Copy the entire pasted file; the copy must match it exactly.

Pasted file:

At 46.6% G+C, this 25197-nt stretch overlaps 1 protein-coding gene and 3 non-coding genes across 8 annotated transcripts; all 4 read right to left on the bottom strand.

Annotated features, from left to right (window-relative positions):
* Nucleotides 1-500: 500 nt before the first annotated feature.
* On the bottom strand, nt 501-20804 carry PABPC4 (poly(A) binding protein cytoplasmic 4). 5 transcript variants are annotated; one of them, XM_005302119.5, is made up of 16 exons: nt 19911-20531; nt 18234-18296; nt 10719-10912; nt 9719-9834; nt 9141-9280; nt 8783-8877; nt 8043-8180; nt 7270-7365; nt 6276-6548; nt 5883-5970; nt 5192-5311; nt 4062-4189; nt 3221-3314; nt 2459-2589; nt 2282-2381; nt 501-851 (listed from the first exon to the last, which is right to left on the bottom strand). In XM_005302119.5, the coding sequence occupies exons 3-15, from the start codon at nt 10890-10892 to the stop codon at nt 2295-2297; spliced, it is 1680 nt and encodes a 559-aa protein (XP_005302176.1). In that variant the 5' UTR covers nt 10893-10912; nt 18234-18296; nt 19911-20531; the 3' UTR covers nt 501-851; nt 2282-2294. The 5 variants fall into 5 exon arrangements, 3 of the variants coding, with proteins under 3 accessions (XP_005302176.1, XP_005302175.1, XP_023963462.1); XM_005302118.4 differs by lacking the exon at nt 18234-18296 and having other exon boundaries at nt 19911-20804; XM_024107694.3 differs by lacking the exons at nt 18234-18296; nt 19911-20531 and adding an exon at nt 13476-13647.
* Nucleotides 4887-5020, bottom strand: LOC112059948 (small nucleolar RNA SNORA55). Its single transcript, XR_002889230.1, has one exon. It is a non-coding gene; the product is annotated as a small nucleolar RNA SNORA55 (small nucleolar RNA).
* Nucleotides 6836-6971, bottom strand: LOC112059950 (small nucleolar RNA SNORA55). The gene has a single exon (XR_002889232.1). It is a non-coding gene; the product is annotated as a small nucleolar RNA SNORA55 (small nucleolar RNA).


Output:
At 46.6% G+C, this 25197-nt stretch overlaps 1 protein-coding gene and 3 non-coding genes across 8 annotated transcripts; all 4 read right to left on the bottom strand.

Annotated features, from left to right (window-relative positions):
* Nucleotides 1-500: 500 nt before the first annotated feature.
* On the bottom strand, nt 501-20804 carry PABPC4 (poly(A) binding protein cytoplasmic 4). 5 transcript variants are annotated; one of them, XM_005302119.5, is made up of 16 exons: nt 19911-20531; nt 18234-18296; nt 10719-10912; nt 9719-9834; nt 9141-9280; nt 8783-8877; nt 8043-8180; nt 7270-7365; nt 6276-6548; nt 5883-5970; nt 5192-5311; nt 4062-4189; nt 3221-3314; nt 2459-2589; nt 2282-2381; nt 501-851 (listed from the first exon to the last, which is right to left on the bottom strand). In XM_005302119.5, the coding sequence occupies exons 3-15, from the start codon at nt 10890-10892 to the stop codon at nt 2295-2297; spliced, it is 1680 nt and encodes a 559-aa protein (XP_005302176.1). In that variant the 5' UTR covers nt 10893-10912; nt 18234-18296; nt 19911-20531; the 3' UTR covers nt 501-851; nt 2282-2294. The 5 variants fall into 5 exon arrangements, 3 of the variants coding, with proteins under 3 accessions (XP_005302176.1, XP_005302175.1, XP_023963462.1); XM_005302118.4 differs by lacking the exon at nt 18234-18296 and having other exon boundaries at nt 19911-20804; XM_024107694.3 differs by lacking the exons at nt 18234-18296; nt 19911-20531 and adding an exon at nt 13476-13647.
* Nucleotides 4887-5020, bottom strand: LOC112059948 (small nucleolar RNA SNORA55). Its single transcript, XR_002889230.1, has one exon. It is a non-coding gene; the product is annotated as a small nucleolar RNA SNORA55 (small nucleolar RNA).
* Nucleotides 6836-6971, bottom strand: LOC112059950 (small nucleolar RNA SNORA55). The gene has a single exon (XR_002889232.1). It is a non-coding gene; the product is annotated as a small nucleolar RNA SNORA55 (small nucleolar RNA).